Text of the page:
by BCBP Editor

By Nancy R. Catan, BCBP Manila

We have all heard and read numerous stories and seen pictures and videos of the aftermath of Typhoon Yolanda. I continue to marvel as I witness the peoples’ struggles to survive and hear their stories. And throughout the year 2013 there have been myriad other happenings, both good and not-so-good, actions and decisions unveiled. It is sad that there has been so much finger-pointing, attention-getting media coverage, and blame-dumping about what has or has not been done to someone’s or another one’s satisfaction instead of pitching in and doing whatever possible to alleviate the situation.

All this brings to mind a poem by Rudyard Kipling that my father used to often quote to me every time I would complain about the difficulties of life. I find it very relevant to the many events, both forces of nature and those that are man-made, which happened last year. I also find Kipling’s verse relevant to the coming year 2-14 as he urges us to move forward, beyond our difficulties and the storms in life, and with faith in God and in ourselves, let these challenges make us stronger. Remember Catchfire — In His Might, We Fight!!!

IF by Rudyard Kipling
If you can keep your head when all about you
Are losing theirs and blaming it on you,
If you can trust yourself when all men doubt you,
But make allowance for their doubting too;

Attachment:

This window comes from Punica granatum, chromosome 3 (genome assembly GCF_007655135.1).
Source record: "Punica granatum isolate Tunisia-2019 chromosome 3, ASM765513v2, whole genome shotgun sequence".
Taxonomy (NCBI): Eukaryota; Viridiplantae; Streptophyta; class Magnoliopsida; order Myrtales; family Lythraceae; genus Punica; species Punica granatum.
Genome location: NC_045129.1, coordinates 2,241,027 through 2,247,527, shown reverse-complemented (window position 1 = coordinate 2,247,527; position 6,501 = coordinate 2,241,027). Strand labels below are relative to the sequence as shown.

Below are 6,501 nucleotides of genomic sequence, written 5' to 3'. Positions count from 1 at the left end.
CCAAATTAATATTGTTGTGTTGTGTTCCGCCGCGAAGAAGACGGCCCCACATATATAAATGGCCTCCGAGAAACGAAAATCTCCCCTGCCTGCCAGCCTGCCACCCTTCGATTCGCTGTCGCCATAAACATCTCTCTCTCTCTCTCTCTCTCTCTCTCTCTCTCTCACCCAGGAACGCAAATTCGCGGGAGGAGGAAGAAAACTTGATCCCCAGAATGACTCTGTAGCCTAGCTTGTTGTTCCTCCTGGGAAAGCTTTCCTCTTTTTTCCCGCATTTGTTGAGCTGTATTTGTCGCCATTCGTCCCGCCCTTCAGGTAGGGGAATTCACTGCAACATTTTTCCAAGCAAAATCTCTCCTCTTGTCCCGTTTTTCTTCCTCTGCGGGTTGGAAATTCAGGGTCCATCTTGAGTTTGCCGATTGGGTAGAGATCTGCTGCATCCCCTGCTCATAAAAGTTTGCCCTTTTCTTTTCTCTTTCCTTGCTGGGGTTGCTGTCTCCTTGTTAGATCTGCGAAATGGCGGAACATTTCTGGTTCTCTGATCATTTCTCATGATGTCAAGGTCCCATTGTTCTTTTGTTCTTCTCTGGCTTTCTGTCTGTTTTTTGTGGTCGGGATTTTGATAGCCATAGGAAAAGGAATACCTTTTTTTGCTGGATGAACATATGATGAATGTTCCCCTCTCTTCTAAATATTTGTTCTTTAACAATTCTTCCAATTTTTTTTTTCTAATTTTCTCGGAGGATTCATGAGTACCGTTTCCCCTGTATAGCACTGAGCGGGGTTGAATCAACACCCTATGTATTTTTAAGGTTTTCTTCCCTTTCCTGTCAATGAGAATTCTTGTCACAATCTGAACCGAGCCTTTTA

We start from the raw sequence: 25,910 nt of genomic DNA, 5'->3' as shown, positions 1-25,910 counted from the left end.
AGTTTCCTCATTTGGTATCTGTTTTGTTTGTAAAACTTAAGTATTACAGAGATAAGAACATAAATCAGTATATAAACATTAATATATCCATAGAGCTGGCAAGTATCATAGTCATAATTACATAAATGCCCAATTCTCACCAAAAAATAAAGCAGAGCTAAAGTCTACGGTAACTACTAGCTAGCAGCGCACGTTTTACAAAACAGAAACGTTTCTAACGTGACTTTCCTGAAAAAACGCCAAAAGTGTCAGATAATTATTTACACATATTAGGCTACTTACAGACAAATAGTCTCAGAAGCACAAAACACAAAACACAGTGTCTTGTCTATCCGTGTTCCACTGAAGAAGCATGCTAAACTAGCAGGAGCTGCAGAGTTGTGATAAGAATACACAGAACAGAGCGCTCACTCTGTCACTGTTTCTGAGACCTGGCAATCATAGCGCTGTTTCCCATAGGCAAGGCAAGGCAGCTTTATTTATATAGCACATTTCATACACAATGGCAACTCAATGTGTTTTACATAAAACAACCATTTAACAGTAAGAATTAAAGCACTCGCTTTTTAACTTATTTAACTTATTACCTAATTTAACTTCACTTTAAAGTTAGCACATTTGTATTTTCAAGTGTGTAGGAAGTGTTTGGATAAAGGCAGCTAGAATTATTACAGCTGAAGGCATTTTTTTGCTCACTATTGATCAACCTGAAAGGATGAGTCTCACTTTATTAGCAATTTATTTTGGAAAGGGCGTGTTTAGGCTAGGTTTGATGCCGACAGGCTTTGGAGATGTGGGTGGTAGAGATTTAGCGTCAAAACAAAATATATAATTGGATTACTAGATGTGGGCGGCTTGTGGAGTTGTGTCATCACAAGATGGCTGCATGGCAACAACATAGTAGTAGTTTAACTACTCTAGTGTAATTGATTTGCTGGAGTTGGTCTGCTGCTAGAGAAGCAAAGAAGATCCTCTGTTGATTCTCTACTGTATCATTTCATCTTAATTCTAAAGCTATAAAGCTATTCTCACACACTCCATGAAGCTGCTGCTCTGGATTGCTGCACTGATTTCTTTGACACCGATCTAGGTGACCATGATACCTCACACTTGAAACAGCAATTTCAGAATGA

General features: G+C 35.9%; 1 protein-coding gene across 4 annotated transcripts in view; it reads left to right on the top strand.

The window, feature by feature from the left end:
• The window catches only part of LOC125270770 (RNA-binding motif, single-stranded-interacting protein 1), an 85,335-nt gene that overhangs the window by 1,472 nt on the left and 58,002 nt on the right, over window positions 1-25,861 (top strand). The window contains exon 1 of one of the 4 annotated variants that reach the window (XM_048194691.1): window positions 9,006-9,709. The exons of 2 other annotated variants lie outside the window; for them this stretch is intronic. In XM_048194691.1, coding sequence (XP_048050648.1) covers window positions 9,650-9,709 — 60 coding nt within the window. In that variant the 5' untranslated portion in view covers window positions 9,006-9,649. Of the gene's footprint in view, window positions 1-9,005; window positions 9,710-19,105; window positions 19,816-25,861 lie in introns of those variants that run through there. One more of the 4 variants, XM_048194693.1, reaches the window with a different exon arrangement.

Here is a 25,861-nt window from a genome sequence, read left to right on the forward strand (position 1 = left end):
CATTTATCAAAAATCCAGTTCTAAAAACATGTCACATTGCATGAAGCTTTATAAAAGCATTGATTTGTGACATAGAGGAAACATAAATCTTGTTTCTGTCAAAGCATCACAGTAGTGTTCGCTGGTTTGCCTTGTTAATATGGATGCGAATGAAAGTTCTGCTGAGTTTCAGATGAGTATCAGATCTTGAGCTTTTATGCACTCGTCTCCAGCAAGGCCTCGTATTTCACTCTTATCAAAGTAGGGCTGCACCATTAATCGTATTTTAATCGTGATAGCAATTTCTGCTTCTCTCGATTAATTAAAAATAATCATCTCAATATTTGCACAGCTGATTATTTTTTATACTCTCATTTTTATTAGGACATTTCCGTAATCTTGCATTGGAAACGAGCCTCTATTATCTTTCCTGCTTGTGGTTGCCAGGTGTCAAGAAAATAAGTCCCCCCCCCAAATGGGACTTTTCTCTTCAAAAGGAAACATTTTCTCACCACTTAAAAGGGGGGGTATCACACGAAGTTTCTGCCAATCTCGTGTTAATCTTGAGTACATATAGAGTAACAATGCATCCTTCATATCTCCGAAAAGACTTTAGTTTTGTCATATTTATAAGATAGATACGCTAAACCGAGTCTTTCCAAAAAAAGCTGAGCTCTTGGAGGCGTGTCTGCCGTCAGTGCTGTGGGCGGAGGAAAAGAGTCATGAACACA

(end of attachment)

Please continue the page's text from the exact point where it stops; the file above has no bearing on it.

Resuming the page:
If you can wait and not be tired by waiting,
Or being lied about, don’t deal in lies,
Or being hated, don’t give way to hating,
And yet don’t look too good, nor talk too wise:

If you can dream—and not make dreams your master;
If you can think—and not make thoughts your aim;
If you can meet with Triumph and Disaster
And treat those two impostors just the same;
If you can bear to hear the truth you’ve spoken
Twisted by knaves to make a trap for fools,
Or watch the things you gave your life to, broken,
And stoop and build ’em up with worn-out tools:

If you can make one heap of all your winnings
And risk it on one turn of pitch-and-toss,
And lose, and start again at your beginnings
And never breathe a word about your loss;
If you can force your heart and nerve and sinew
To serve your turn long after they are gone,
And so hold on when there is nothing in you
Except the Will which says to them: ‘Hold on!’

If you can talk with crowds and keep your virtue,
Or walk with Kings—nor lose the common touch,
If neither foes nor loving friends can hurt you,
If all men count with you, but none too much;
If you can fill the unforgiving minute
With sixty seconds’ worth of distance run,
Yours is the Earth and everything that’s in it,
And—which is more—you’ll be a Man, my son!

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